In certain shots, the IDS appears like a blue monolith from the future; there should be lots of monkeys, perhaps in parkas, hooting and grunting at it, waving ice-scrapers. When it topped off in 1972, it made the Foshay — once Minneapolis’ tallest tower — look puny, a mere pencil-point. When the sun set, the IDS caught fire; when the stars came out, the IDS stacked rows of lights up into the sky in competition. Any big glass building could do that, but the IDS was different: It wasn’t a box.
American corporate headquarters had been stuffed into boxes since modernism kicked classicism out of style and stripped off the scrolls, columns, gargoyles and all the rest of the frothy ornamentation. At first they were stark and clean, buildings fit for IBM mainframes whirring in cool rooms, Selectrics clacking away in sleek office suites. One or two could give a city new life.
(Our version was the First National Bank, now Canadian Pacific Plaza, which still makes you think of the United Nations building wearing Cary Grant’s gray suit from “North by Northwest.”)
Then we got bored with yesterday’s future. Architects got lazy; boxes got big and blunt. Architects began to coat all the boxes with reflective glass, so downtowns were filled with dull towers that reflected all the other dull towers.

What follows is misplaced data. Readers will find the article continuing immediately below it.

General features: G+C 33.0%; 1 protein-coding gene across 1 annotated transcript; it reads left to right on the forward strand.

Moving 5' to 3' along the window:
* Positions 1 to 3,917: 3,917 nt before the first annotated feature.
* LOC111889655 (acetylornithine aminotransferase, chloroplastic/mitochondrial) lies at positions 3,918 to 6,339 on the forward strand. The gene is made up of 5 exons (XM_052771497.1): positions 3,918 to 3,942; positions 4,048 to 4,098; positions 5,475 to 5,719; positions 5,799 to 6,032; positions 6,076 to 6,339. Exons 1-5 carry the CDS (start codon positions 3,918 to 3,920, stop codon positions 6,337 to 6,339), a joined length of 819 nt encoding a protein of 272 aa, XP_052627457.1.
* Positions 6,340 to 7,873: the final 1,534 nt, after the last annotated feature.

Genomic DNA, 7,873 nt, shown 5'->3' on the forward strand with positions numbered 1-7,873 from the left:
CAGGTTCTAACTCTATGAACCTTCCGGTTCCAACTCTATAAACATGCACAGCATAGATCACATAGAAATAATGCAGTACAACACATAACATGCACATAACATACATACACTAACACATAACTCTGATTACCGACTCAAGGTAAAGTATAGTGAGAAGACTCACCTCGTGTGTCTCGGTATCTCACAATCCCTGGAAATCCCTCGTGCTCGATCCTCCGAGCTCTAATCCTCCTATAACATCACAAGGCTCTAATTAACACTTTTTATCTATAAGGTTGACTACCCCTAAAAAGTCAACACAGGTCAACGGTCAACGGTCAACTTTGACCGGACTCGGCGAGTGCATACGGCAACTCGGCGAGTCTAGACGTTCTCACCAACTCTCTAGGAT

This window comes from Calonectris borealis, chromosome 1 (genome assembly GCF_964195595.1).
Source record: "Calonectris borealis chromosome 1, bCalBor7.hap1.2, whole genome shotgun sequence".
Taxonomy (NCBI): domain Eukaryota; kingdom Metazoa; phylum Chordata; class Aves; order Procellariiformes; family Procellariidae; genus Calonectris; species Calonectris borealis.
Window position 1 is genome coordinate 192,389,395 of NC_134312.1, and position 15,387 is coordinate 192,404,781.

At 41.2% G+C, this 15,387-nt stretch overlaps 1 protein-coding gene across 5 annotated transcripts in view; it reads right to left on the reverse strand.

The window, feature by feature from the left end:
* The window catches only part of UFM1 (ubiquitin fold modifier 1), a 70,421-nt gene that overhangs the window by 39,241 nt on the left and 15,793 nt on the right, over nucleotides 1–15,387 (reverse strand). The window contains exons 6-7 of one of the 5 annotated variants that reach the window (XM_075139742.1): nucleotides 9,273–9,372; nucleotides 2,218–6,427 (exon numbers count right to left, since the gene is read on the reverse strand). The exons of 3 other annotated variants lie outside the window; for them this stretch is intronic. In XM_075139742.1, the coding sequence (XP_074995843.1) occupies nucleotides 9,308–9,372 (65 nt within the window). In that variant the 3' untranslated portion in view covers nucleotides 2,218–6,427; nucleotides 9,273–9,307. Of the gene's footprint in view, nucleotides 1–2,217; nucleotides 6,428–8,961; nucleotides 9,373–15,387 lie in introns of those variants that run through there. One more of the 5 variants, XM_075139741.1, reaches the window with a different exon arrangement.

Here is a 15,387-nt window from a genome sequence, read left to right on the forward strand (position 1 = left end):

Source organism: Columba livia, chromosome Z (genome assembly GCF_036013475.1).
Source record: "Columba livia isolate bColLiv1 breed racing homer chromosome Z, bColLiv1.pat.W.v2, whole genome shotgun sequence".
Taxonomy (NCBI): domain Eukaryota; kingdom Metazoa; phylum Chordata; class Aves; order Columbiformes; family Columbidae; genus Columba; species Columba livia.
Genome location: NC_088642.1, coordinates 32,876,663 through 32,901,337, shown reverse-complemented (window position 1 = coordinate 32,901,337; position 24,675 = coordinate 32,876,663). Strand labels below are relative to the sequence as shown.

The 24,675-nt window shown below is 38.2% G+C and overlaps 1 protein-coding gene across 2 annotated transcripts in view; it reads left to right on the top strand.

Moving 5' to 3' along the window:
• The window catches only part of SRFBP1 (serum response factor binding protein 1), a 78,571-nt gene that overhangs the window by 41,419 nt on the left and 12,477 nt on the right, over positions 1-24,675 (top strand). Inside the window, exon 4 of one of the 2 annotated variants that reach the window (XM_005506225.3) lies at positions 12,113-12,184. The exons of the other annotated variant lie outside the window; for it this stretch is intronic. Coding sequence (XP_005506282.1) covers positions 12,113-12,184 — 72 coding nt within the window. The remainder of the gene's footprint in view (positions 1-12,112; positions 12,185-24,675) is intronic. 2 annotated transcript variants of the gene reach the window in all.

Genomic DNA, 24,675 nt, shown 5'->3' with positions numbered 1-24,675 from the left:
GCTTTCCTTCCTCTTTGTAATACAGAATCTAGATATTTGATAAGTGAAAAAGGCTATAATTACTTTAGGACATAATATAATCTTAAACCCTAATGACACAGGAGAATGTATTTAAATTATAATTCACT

The IDS could have been one of those; 1968, the year it was begun, wasn’t a high point for refined details. But the decision to make the building thin, with tapered sides — a sword’s edge from one angle, a sword’s blade from another — gave it grace, as well as a huge number of higher-value corner offices. The box was dead, and in its place rose a new cool-blue form that seemed like a piece of sky shaped into something solid. Architects Philip Johnson and John Burgee would design other great towers; this is the one their work always would be measured against.
Which brings us to the original box, the stone file drawer known as the Soo Line/First National Bank Building in Minneapolis. It’s as different from the IDS as the Institute of Arts is different from the Walker, but its style influenced architecture in a peculiar way: People passed laws to kill it, and that led to buildings like the IDS.
Back up a bit. Recently rehabbed for housing, the 1914 building is one of those immovable objects that impresses without inspiring. It doesn’t soar; it sits. It could be the headquarters for the American Rectangle Institute. The stone details make you think the architect got his design back from his boss with the notation “add some Roman stuff.” For its era, it’s utterly ordinary.
And we’d be much poorer if it hadn’t been built. For one thing, the interior public spaces, now lost, were incredible. A bit chilly, perhaps, but all that marble felt like a fort around your deposits.
The 16-story building itself was rather modern — and that leads us to learning why it looks the way it looks. Tall buildings in the Twin Cities followed patterns set in New York and Chicago — architects piled one floor on top of the other, slathered the front with a riot of decorations and tried to compensate for the earthbound design with a spindly tower.